How Drake’s “Nice for What” is Nice Towards Women (Empowerment)

Nice For What by Drake - The Lunch Table

It’s no secret how Drake feels about sexual harassment. In fact, the Canadian rapper made that very clear in 2017 when he stopped midway through his live performance and threatened a man who seemed to be groping a woman. Now, could this incident, combined with the #MeToo movement be the influence for his latest single “Nice For What”?

This worth-listening-to song that dropped on April 6th, samples R&B singer, Lauryn Hill’s “Ex-Factor“, giving the new upbeat track a soulful and late ‘90s vibe that will leave you swaying back and forth.



Drake is known for his symp-like songs, but he takes a different approach when delivering this sturdy message of women empowerment. Dissecting the lyrics, we can take away that Drake acknowledges the hard work women put in and how much of the unfair scrutiny we face in society on the daily. In his view, women should be able to flex their confidence on the gram without getting chewed out by men.

With your phone out, gotta hit them angles
With your phone out, snappin’ like you Fabo
And you showin’ off, but it’s alright
And you showin’ off, but it’s alright
It’s a short life, yeah

Throughout the accompanied music video, we see women celebrity cameos which include Syd, Michelle Rodriguez, Issa Rae, Rashida Jones, and even Letitia Wright from the recent Marvel movie Black Panther. Not to mention, the music video itself, was even directed by a female, 22-year-old Karena Evans, also director of his recent music video hit “God’s Plan“.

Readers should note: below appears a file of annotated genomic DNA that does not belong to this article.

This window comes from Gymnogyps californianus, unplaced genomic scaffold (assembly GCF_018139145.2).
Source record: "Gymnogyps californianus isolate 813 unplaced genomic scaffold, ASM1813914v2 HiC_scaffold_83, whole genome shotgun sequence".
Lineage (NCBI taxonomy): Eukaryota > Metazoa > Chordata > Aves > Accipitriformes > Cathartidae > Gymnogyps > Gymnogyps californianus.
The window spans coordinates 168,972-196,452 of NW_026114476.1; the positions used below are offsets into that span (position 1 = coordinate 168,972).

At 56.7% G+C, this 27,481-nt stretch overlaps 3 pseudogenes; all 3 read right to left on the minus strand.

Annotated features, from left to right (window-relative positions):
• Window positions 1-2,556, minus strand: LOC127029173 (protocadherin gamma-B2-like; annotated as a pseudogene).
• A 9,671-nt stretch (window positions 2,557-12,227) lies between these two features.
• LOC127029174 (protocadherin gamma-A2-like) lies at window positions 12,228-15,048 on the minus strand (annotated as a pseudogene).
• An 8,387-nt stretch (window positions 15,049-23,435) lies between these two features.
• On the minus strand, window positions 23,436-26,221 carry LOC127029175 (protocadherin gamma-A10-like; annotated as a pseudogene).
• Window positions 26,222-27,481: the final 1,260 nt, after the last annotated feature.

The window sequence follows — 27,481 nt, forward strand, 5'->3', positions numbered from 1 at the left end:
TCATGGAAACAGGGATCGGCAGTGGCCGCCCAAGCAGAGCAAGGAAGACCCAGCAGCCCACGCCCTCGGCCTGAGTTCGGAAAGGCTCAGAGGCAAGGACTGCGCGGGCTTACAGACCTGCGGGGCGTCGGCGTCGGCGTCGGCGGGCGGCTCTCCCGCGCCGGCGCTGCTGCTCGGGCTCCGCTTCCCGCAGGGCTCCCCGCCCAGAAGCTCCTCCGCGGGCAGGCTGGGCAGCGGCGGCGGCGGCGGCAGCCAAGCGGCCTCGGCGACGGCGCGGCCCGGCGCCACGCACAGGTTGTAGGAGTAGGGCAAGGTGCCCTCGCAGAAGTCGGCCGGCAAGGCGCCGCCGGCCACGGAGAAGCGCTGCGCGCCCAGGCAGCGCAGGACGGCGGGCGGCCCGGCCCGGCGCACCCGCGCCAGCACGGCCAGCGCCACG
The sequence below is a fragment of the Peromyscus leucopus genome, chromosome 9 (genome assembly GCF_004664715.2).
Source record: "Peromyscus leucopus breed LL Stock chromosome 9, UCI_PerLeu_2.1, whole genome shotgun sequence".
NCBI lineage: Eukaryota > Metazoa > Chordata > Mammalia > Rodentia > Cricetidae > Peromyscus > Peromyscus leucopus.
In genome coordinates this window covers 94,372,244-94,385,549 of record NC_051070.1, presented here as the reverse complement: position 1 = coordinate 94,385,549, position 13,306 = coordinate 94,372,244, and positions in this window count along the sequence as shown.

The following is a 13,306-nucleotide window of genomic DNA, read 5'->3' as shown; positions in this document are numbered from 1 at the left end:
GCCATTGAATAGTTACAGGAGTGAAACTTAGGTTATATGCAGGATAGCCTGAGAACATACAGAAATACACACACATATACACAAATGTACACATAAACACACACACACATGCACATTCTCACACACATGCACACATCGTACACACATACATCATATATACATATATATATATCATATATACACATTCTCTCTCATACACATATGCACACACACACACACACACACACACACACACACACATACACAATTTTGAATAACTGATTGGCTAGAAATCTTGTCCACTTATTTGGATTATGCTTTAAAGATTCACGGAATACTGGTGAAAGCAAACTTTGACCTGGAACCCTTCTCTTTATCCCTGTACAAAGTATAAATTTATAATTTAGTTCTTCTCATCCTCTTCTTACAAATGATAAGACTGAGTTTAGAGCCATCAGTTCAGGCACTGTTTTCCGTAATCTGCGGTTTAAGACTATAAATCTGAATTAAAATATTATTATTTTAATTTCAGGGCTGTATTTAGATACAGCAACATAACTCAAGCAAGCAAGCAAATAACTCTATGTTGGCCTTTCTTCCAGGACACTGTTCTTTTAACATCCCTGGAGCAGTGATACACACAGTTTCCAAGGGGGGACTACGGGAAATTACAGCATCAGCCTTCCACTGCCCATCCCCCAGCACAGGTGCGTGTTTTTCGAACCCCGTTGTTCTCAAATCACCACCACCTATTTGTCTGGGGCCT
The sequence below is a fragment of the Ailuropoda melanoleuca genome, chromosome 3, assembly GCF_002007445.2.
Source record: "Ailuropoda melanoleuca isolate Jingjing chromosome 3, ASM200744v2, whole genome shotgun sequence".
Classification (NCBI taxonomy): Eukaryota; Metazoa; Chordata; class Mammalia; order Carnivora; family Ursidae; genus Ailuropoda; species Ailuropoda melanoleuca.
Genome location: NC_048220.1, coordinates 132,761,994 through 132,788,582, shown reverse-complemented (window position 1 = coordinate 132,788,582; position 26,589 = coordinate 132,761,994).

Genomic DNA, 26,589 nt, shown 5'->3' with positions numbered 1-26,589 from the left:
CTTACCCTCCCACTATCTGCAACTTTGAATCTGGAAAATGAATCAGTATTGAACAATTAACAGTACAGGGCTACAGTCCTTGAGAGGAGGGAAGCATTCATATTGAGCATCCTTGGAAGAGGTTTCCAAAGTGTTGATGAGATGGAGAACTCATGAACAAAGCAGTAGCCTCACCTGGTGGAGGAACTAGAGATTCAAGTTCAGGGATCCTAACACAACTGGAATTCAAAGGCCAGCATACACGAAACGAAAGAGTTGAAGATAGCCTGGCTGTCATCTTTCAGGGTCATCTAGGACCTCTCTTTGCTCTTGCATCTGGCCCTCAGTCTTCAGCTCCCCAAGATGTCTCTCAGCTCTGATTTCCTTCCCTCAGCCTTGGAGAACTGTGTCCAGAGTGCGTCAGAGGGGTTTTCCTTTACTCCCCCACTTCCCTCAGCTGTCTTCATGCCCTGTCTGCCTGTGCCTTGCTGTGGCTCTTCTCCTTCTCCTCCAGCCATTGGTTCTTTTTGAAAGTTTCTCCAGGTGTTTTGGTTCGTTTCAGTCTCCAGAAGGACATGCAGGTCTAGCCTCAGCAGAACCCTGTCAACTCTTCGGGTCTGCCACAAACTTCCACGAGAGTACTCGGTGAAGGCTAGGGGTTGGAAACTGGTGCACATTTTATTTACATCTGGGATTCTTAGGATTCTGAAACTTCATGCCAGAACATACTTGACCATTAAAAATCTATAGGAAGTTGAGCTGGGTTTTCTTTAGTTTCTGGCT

These women seem to have multiple things in common. They are all confident, independent, beautiful, and successful. They set a bold example for other women out there. Regardless of the pressure for follows or likes on social media, Drake expresses that there is an unnecessary double-standard and women don’t owe men anything, especially if they don’t receive respect in return, hence “Nice for What“.

That’s a real one, in your reflection
Without a follow, without a mention
You rarely pipin’ up on these n*ggas
You gotta be nice for what to these n*ggas
I understand

This is of course an ongoing theme throughout the catchy song, but despite the nice tunes, Drake encourages listeners to really support and hype up those hard working women around us.

You know dark days, you know hard times
Doin’ overtime for the last month
Saturday, call the girls, get ’em gassed up

It’s obviously great that he is using this huge platform to push out this message, but this pegs a deeper question: will there ever be a day when women empowerment is not just a topic of controversy, but is instead, accepted as the norm?

Peep the music video for yourself and let us know what you think!



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